State of Texas: In Depth – Specter of a special session

AUSTIN (KXAN) – The Texas Legislature ended with shouting, a scuffle, and the specter of a special session. The decision rests with Gov. Greg Abbott. “We will be, if we have a special session, convening only on the topic that I choose at the time of my choosing,” Abbott told reporters last week. His office indicated that a decision could be announced later this week.

For now, state lawmakers are waiting for the Governor’s decision. “I’m sure he and his consultants are looking at what’s to his political advantage to do,” Rep. Donna Howard (D-Austin) said. She spoke Sunday morning on KXAN’s State of Texas. Rep. Howard referred to  Lt. Governor Dan Patrick’s push to get the Governor to put the bathroom bill and property tax reform on a special session call. “There’s really no reason to deal with bathrooms and there’s no reason to deal with the property tax issue,” Howard said.

Rep. Howard claims the Senate’s property tax proposal would do little to help Texas taxpayers. “Your property taxes, more than half of them are schools,” Howard explained, noting that the state has cut its share of school funding. “We’re pushing more and more onto local property tax payers, Howard said. “If we’re really concerned about local property taxes, the way to address that is for the state to put more funding into public education.”

The talk of a special session, potentially covering divisive issues, underscores what Howard sees as a higher level of tension this legislative session. “There’s always a divide there, but it seemed to be greater than usual this time.” The emotion hit Rep. Howard on May 19th, when she made a tearful speech against a bill to add restrictions to abortions in Texas. Despite her plea, the bill passed. “We are diverted all the time to these social wedge issues,” Howard said, noting how the abortion restrictions passed, while lawmakers blocked additional funding for schools.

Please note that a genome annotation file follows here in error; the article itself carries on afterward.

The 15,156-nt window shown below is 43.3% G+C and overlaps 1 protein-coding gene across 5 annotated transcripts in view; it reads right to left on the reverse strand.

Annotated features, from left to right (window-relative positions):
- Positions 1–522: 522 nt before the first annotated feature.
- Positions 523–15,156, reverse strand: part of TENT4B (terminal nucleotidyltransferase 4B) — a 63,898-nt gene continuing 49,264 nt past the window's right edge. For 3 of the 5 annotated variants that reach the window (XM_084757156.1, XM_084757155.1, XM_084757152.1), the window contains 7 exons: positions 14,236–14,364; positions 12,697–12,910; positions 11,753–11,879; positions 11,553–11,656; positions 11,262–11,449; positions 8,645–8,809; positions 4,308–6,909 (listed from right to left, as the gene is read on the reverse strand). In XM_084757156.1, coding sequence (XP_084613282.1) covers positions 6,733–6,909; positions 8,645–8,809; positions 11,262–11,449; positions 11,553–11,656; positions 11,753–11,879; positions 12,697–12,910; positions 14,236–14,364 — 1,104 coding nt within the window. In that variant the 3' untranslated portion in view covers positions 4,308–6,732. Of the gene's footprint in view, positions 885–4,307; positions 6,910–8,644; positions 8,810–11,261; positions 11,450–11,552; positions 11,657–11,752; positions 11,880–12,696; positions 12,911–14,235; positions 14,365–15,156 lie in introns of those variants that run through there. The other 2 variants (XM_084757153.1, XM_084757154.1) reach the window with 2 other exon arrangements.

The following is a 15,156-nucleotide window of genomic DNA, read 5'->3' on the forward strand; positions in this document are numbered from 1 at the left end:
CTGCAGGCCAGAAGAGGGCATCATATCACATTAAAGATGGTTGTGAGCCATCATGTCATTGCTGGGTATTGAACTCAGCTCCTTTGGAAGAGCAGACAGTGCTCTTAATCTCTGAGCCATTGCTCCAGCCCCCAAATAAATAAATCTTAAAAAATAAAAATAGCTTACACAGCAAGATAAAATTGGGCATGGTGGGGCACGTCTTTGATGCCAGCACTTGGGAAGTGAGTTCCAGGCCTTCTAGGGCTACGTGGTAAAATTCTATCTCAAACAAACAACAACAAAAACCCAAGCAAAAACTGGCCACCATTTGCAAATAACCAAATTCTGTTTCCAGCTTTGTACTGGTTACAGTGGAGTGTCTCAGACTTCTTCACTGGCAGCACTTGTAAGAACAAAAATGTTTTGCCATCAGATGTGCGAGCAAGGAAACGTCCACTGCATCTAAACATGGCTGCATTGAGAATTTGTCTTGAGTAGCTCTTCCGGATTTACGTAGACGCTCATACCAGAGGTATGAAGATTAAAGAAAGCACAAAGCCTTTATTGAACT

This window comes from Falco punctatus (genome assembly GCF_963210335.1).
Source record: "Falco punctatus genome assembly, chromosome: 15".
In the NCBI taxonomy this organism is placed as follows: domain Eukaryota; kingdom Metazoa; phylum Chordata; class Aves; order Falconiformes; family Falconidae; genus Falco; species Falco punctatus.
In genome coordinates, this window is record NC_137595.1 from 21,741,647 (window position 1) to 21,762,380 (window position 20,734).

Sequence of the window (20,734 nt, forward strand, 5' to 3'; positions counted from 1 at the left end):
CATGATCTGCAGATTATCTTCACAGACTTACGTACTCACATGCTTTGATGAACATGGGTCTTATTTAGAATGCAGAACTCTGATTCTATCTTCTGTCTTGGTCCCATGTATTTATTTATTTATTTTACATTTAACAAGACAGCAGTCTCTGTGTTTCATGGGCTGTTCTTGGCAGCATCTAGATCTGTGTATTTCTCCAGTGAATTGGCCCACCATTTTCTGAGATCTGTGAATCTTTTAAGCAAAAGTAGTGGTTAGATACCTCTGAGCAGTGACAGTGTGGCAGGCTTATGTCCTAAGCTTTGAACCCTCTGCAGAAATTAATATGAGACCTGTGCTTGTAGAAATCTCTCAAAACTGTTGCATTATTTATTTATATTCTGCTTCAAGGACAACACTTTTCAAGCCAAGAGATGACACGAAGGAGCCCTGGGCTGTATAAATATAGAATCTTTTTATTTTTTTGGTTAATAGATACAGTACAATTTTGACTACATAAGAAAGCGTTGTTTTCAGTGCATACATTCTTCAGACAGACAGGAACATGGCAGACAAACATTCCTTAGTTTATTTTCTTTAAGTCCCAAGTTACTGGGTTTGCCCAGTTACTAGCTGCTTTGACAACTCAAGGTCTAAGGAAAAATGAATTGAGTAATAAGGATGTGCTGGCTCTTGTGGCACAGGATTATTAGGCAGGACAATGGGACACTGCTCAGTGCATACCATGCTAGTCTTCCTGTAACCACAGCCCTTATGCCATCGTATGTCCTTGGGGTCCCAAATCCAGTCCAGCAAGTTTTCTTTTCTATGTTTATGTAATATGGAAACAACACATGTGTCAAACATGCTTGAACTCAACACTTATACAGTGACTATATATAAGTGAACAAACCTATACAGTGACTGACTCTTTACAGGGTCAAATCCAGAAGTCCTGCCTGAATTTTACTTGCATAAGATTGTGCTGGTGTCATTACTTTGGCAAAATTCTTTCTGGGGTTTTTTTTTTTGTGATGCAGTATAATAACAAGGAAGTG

Lawmakers did come together to make changes to the state’s Child Protective Services. Members of both parties backed and passed legislation to pay for more case workers and maintain salary increases to reduce turnover. “This was a bipartisan priority,” Howard said. “We all showed that we could work together on something here. Though it’s not perfect, and though we had some disagreements about part of it, the fact is we mad a significant improvement.”

“I think many of us who come to the legislature are coming hoping to do the work and business of the citizens and address the things that are going to make a difference in the daily lives of Texans,” Howard said. “But at the same time, the divisions are pretty deep right now. It remains to be seen how we’ll move forward.”

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